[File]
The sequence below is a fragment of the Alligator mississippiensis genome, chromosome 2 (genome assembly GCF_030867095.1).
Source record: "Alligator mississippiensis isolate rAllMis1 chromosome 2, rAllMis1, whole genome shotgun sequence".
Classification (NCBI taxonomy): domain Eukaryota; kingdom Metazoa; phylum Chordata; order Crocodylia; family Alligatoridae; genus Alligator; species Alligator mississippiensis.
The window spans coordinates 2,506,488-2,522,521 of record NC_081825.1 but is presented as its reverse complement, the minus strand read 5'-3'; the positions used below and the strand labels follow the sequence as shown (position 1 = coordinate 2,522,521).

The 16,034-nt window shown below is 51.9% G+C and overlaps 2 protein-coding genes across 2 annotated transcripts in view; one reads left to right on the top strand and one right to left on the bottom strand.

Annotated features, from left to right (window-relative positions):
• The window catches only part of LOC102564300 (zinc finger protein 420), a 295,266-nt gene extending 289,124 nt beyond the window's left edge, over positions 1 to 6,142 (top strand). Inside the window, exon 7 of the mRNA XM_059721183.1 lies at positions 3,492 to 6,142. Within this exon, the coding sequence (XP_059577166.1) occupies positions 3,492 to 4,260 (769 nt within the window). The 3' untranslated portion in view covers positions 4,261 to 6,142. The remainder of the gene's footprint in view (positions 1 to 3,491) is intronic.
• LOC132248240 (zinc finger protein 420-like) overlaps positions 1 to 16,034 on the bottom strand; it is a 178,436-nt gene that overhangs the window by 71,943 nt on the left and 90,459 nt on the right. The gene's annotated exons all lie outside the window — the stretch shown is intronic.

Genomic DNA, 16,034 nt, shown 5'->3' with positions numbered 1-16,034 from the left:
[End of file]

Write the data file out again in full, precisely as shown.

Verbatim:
The sequence below is a fragment of the Alligator mississippiensis genome, chromosome 2 (genome assembly GCF_030867095.1).
Source record: "Alligator mississippiensis isolate rAllMis1 chromosome 2, rAllMis1, whole genome shotgun sequence".
Classification (NCBI taxonomy): domain Eukaryota; kingdom Metazoa; phylum Chordata; order Crocodylia; family Alligatoridae; genus Alligator; species Alligator mississippiensis.
The window spans coordinates 2,506,488-2,522,521 of record NC_081825.1 but is presented as its reverse complement, the minus strand read 5'-3'; the positions used below and the strand labels follow the sequence as shown (position 1 = coordinate 2,522,521).

The 16,034-nt window shown below is 51.9% G+C and overlaps 2 protein-coding genes across 2 annotated transcripts in view; one reads left to right on the top strand and one right to left on the bottom strand.

Annotated features, from left to right (window-relative positions):
• The window catches only part of LOC102564300 (zinc finger protein 420), a 295,266-nt gene extending 289,124 nt beyond the window's left edge, over positions 1 to 6,142 (top strand). Inside the window, exon 7 of the mRNA XM_059721183.1 lies at positions 3,492 to 6,142. Within this exon, the coding sequence (XP_059577166.1) occupies positions 3,492 to 4,260 (769 nt within the window). The 3' untranslated portion in view covers positions 4,261 to 6,142. The remainder of the gene's footprint in view (positions 1 to 3,491) is intronic.
• LOC132248240 (zinc finger protein 420-like) overlaps positions 1 to 16,034 on the bottom strand; it is a 178,436-nt gene that overhangs the window by 71,943 nt on the left and 90,459 nt on the right. The gene's annotated exons all lie outside the window — the stretch shown is intronic.

Genomic DNA, 16,034 nt, shown 5'->3' with positions numbered 1-16,034 from the left: